Through the curatorial framework of Afterimage, the exhibition addresses the materialities and possibilities of photography, and inquires into the diversity of practices that subsist and transcend geographical boundaries in Southeast Asia. Singapore-born artist John Clang’s images from his Time (2009) series details the urbanscape of major cities, but, more importantly, explores the most fundamental aspects of photography: space and time. Clang composes single images from torn fragments of non-event moments in busy urban spaces such as Chinatown and Wall Street in New York. A new perspective of the city emerges, of an in-between space. One loses the notion of the ‘there’ and ‘now’ as the passersby and streets seamlessly flow through the image, captured in different scenarios but fused to form a singular narrative.
Exploring the idea of materiality, Filipino artist Gary Ross Pastrana’s multimedia installations On (or before) Photography / The silver + gelatin works (2013) are reminiscent of science experiments based on analytic logic and exploration of material. Using ground-up jewellery and gelatin from a local confectioner, he composes images and prints with light refracted through lenses and plexiglass, documenting his processes in a series of field notes. The use of text, images, and objects creates a layered narrative and examines the relationship between matter and meaning, and the nature of object and representation.
Whether as reaction to the industrialisation and growth of cities, or defining collective or personal memories, many of the works featured in Afterimage are reactions driven by an understanding and acknowledgement of the region's challenges and specificities. Vietnamese artist Dinh Q Le's Scroll (2013) series comprises digital composites of images that are paradigmatic of the Vietnam War – of the burning monk, Thich Quang Duc; the napalm girl; and the victims of the Mai Lai massacre. These three images were stretched and printed on 50-metre long scrolls of photographic paper and draped as folds from wall to floor. Instead of experiencing an unfurling of historicity, the viewer is unable to identify where each image begins or ends, or identify the particular moments of history. This could be understood as an attempt to nullify the atrocities and horrors of these images, in which the content of each photo is lost and achieves a status of neutrality through erasure. In many ways, Dinh’s work also raises questions about technology and its ability to alter personal and collective memories.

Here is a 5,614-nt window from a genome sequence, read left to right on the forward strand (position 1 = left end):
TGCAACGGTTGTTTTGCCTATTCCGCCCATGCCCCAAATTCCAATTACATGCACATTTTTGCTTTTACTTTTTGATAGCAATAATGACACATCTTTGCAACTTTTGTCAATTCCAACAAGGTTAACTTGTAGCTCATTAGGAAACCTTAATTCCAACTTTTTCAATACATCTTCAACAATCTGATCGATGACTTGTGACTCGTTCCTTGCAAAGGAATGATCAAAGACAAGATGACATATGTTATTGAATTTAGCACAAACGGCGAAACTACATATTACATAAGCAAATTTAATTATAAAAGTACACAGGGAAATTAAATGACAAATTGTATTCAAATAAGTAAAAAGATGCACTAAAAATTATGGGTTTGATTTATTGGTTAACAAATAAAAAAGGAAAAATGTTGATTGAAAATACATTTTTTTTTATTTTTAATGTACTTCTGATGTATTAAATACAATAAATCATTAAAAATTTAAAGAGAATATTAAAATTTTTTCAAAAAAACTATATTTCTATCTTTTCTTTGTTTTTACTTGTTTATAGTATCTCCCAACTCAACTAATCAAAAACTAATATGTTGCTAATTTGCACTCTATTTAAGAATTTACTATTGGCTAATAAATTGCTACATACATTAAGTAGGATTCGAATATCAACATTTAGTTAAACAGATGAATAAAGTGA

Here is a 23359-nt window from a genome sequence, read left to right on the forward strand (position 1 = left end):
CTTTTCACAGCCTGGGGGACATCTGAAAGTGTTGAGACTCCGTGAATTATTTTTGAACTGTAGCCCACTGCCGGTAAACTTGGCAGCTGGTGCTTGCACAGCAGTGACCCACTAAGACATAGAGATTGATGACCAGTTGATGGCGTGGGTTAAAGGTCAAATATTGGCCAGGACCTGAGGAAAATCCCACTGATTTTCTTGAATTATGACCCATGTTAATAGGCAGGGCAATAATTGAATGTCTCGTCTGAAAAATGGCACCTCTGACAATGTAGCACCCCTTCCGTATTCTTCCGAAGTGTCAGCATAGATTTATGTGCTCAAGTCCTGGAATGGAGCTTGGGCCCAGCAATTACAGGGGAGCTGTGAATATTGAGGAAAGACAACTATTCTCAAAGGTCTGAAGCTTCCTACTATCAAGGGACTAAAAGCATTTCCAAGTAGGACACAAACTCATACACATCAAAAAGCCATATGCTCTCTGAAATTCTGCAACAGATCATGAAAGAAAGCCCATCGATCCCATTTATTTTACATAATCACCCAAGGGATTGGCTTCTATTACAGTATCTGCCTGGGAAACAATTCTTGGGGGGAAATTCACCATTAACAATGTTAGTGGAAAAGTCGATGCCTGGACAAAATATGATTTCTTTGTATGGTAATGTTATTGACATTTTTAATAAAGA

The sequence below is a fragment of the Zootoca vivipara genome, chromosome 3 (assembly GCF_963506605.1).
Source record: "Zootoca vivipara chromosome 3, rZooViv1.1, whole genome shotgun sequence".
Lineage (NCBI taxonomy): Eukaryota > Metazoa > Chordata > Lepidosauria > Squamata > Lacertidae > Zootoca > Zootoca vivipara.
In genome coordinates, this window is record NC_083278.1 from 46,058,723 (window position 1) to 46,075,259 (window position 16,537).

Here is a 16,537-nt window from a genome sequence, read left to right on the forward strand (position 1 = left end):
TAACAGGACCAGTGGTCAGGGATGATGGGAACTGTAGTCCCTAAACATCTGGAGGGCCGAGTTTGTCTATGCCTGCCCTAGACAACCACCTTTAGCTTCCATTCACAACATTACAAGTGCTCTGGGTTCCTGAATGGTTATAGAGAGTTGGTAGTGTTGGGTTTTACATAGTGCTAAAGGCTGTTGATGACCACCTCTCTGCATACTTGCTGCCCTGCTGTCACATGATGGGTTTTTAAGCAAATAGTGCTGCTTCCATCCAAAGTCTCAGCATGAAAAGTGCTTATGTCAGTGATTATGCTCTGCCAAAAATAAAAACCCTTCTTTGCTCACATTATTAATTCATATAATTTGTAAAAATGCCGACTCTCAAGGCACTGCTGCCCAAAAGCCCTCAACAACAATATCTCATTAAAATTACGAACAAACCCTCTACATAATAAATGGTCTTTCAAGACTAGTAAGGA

During a visit to an abandoned police station in Malaysia, Malaysian artist Eiffel Chong found several old passport-sized photographs of police officers and criminals, each caked in dirt and mould, worn and weathered over the years. By photographing each image, Chong creates objects, each one a metaphor for the corruptibility of principles and ethics supposedly upheld by the law. The disintegration of each image also questions our reliance on the photograph’s ability to determine and authenticate identity, as the law enforcer and unlawful relationships become obsolete. Artist Agan Harahap similarly explores the world of politics and the contradictions found within government policies through his digitally manipulated images. In Post Cards for Jokowi (2014), Harahap digitally imposes Indonesian President Joko Widodo into social gatherings such as with art world heavyweights, Chinese artists Ai Wei Wei and Cai Guo-Qiang, or with pop stars Jennifer Lopez and Jay Z. My Politician Friends (2012) is an amusing commentary about the awkward encounters between politicians, while Visit Indonesia 2014 (2012 - 2013) which features international celebrities caught in unsavoury settings – public toilets, brothels or alcohol raids—-is Harahap’s response to the Indonesian government’s tourism campaign.